Because we are Christ’s ambassadors in a world which is hostile but which we are yet trying to save, what Christians “say in public matters.” Cromartie indicated that too often in the past, Christian spokesmen used highly polemical language, which may have correctly stated Christian doctrine and was well received within the Christian community, but only engendered hostility in the wider world. He said that civility means kindness, not weakness. We should “speak with confidence and tranquility,” or as a motto, we should “speak with a Galilean accent.” We must remember that we are always living in a time of transition. Christians “are not and will not be losers in this transition.” We must remind people of the wonderful truth of the gospel, and the world will come to our churches if we continue to preach the gospel. The ultimate end of the gospel is not only personal salvation but the “restoration of the entire universe to its original created glory.” To that end we must be faithful in this life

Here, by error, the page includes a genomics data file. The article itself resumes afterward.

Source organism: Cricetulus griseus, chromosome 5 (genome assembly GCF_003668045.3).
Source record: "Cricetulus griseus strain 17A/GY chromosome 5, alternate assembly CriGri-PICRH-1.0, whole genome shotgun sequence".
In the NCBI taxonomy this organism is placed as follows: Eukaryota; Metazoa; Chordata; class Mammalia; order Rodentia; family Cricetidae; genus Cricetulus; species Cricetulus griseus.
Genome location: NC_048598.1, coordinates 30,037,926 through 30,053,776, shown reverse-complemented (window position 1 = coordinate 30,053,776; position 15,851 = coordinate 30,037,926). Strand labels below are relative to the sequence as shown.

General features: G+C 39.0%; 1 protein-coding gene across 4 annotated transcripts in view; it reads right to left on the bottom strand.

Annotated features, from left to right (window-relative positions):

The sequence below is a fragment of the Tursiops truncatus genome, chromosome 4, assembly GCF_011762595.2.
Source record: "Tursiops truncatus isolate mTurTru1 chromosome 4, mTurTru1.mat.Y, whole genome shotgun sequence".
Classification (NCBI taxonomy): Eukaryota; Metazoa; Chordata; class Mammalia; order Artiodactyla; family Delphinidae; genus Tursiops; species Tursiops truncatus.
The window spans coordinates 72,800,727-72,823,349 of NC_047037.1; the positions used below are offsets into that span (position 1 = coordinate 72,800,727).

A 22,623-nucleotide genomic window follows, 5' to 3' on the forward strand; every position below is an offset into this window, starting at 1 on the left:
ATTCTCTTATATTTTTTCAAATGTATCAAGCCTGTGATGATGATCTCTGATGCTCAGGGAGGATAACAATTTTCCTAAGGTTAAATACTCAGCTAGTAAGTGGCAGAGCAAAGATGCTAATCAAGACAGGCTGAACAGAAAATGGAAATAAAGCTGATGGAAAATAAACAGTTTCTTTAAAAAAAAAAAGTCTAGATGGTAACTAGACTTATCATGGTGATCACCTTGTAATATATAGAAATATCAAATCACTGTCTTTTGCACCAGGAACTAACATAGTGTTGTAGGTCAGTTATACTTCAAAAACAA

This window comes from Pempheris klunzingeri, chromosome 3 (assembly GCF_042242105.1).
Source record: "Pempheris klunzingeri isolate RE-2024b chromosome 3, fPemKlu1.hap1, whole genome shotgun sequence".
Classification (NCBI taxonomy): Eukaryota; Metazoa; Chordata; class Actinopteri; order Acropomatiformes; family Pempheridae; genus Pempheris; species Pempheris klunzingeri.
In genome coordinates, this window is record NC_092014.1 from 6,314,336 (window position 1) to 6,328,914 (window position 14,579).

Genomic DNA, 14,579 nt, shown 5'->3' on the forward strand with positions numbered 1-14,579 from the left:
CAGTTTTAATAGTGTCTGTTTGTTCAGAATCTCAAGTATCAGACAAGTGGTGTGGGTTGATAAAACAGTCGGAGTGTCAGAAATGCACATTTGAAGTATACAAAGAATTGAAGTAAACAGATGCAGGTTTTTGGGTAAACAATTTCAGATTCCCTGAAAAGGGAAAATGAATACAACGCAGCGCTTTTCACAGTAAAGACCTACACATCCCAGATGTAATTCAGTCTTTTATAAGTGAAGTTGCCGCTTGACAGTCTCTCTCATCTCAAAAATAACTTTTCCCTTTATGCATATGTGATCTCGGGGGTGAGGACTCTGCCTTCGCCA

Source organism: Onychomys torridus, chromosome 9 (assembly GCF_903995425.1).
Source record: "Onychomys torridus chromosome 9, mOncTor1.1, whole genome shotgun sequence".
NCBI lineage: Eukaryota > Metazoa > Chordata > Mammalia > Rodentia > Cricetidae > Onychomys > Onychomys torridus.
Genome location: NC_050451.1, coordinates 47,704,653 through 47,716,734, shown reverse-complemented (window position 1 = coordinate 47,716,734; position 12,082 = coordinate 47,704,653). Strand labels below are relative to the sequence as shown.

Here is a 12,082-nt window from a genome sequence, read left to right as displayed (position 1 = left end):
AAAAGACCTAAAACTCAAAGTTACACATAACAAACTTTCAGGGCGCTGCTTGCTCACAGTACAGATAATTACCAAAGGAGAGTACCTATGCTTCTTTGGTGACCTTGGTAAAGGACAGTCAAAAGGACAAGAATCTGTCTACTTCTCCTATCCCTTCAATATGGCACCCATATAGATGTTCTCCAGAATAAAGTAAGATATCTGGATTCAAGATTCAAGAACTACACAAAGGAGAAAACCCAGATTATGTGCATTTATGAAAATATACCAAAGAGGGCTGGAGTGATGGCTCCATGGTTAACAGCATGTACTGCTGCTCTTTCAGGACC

Questioners asked how to deal with particular situations. Much of what we receive from the world is incivility, but Cromartie said that Christians must respond to incivility with civility. In an example offered of a boss forbidding a subordinate to speak of the gospel, Cromartie said that we must counter that the gospel is more important, and in America, the First Amendment protects religious freedom. Belief is freely chosen, not forced. Mere expression of ideas is not “forcing” them on anyone. We can find a defense of Christian morality in the natural law tradition. The use of this tradition to support Christian morality is attacked by those who point out that many people no longer believe in human nature, or that there is a “nature to nature,” but it is our duty to make the case for natural law, and its testimony in agreement with God’s revelation. We can be a testimony to our oppressors, who are also, whether they understand or not, oppressors of the world.